The Protect IP Act, or PIPA, has drawn significant criticism for having too many parallels to its former iteration, the COICA (Combating Online Infringement and Counterfeits Act). Designed to knock foreign websites that purportedly violated US copyright law, the bill has been derided as a grave threat to Free Speech. The most serious issue with the bill is the issue of due process, or in PIPA's case the lack thereof.
In an effort to drum up opposition to the bill and bring attention to lawmakers in Congress, the EFF (Electronic Frontier Foundation) has begun the Reject the PROTECT IP Act campaign to streamline the process for netizens to let their local Congressperson know what a heap of steaming donkey pile the PIPA act is. The EFF is clever as ever:
"PROTECT IP = Private Rightsholders Opposed To Emerging Consumer Technologies, Innovation, and Progress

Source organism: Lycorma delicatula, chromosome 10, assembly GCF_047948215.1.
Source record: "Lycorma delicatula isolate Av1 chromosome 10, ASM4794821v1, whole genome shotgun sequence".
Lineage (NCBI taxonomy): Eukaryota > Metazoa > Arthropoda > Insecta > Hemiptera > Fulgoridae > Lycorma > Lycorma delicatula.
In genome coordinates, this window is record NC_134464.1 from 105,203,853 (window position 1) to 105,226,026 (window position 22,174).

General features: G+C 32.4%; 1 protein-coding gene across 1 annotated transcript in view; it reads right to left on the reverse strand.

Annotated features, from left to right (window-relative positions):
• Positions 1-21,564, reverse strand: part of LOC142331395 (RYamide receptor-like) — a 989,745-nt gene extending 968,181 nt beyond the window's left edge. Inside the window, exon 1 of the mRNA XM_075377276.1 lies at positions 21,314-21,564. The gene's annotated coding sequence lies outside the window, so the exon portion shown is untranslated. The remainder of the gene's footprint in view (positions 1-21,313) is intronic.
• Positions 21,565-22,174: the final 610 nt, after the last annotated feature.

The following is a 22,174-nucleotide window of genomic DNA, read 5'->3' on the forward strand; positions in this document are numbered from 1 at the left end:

As drafted, the bill seeks to stop websites believed to be "dedicated" to "infringing activities" by granting the government the unprecedented power to attack the Internet's domain name system (DNS). The government would be able to force ISPs and search engines to redirect or dump users' attempts to reach certain websites' URLs. In response, third parties will woo average users to alternative servers that offer access to the entire Internet (not just the newly censored U.S. version), which will create new computer security vulnerabilities as the reliability and universality of the DNS evaporates."
As the EFF points out, PIPA is current on hold, but it wont stay in stasis forever. At some point it will either move forward or Congress will reject it. The entertainment industry is working hard to make sure this becomes law, it's up to the internet community to make sure it doesn't.